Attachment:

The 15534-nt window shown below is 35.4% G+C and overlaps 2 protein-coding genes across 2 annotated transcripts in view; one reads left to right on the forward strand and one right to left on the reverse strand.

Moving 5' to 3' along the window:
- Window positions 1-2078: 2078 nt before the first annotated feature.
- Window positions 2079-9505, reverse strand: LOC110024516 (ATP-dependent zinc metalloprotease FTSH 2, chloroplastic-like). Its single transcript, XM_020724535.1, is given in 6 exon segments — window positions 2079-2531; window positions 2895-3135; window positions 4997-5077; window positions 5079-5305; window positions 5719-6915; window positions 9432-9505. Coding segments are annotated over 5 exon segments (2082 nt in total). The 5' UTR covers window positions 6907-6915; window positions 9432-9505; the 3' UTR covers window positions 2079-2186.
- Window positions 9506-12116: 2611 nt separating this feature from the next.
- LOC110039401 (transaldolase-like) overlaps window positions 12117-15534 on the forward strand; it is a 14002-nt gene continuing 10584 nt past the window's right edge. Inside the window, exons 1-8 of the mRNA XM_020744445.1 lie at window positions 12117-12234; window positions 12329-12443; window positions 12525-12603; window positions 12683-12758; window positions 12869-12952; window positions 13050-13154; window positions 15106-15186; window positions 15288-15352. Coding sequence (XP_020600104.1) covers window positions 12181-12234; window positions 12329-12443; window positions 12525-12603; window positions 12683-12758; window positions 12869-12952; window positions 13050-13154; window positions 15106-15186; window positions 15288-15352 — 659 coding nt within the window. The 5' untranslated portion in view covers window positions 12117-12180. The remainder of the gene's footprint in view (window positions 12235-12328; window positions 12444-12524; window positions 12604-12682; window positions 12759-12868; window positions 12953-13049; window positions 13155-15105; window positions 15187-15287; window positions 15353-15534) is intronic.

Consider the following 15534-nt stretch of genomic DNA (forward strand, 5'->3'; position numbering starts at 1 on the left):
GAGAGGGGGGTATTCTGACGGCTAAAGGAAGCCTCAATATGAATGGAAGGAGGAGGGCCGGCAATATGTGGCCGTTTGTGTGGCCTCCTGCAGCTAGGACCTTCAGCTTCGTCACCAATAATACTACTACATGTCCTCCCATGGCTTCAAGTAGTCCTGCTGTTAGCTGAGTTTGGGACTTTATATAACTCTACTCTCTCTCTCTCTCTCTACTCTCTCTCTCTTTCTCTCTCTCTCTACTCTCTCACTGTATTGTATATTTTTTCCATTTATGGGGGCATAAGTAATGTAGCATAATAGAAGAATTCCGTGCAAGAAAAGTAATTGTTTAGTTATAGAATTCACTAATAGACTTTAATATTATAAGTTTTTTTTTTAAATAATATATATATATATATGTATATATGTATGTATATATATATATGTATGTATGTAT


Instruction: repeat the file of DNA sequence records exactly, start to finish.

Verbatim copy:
The 15534-nt window shown below is 35.4% G+C and overlaps 2 protein-coding genes across 2 annotated transcripts in view; one reads left to right on the forward strand and one right to left on the reverse strand.

Moving 5' to 3' along the window:
- Window positions 1-2078: 2078 nt before the first annotated feature.
- Window positions 2079-9505, reverse strand: LOC110024516 (ATP-dependent zinc metalloprotease FTSH 2, chloroplastic-like). Its single transcript, XM_020724535.1, is given in 6 exon segments — window positions 2079-2531; window positions 2895-3135; window positions 4997-5077; window positions 5079-5305; window positions 5719-6915; window positions 9432-9505. Coding segments are annotated over 5 exon segments (2082 nt in total). The 5' UTR covers window positions 6907-6915; window positions 9432-9505; the 3' UTR covers window positions 2079-2186.
- Window positions 9506-12116: 2611 nt separating this feature from the next.
- LOC110039401 (transaldolase-like) overlaps window positions 12117-15534 on the forward strand; it is a 14002-nt gene continuing 10584 nt past the window's right edge. Inside the window, exons 1-8 of the mRNA XM_020744445.1 lie at window positions 12117-12234; window positions 12329-12443; window positions 12525-12603; window positions 12683-12758; window positions 12869-12952; window positions 13050-13154; window positions 15106-15186; window positions 15288-15352. Coding sequence (XP_020600104.1) covers window positions 12181-12234; window positions 12329-12443; window positions 12525-12603; window positions 12683-12758; window positions 12869-12952; window positions 13050-13154; window positions 15106-15186; window positions 15288-15352 — 659 coding nt within the window. The 5' untranslated portion in view covers window positions 12117-12180. The remainder of the gene's footprint in view (window positions 12235-12328; window positions 12444-12524; window positions 12604-12682; window positions 12759-12868; window positions 12953-13049; window positions 13155-15105; window positions 15187-15287; window positions 15353-15534) is intronic.

Consider the following 15534-nt stretch of genomic DNA (forward strand, 5'->3'; position numbering starts at 1 on the left):
GAGAGGGGGGTATTCTGACGGCTAAAGGAAGCCTCAATATGAATGGAAGGAGGAGGGCCGGCAATATGTGGCCGTTTGTGTGGCCTCCTGCAGCTAGGACCTTCAGCTTCGTCACCAATAATACTACTACATGTCCTCCCATGGCTTCAAGTAGTCCTGCTGTTAGCTGAGTTTGGGACTTTATATAACTCTACTCTCTCTCTCTCTCTCTACTCTCTCTCTCTTTCTCTCTCTCTCTACTCTCTCACTGTATTGTATATTTTTTCCATTTATGGGGGCATAAGTAATGTAGCATAATAGAAGAATTCCGTGCAAGAAAAGTAATTGTTTAGTTATAGAATTCACTAATAGACTTTAATATTATAAGTTTTTTTTTTAAATAATATATATATATATATGTATATATGTATGTATATATATATATGTATGTATGTAT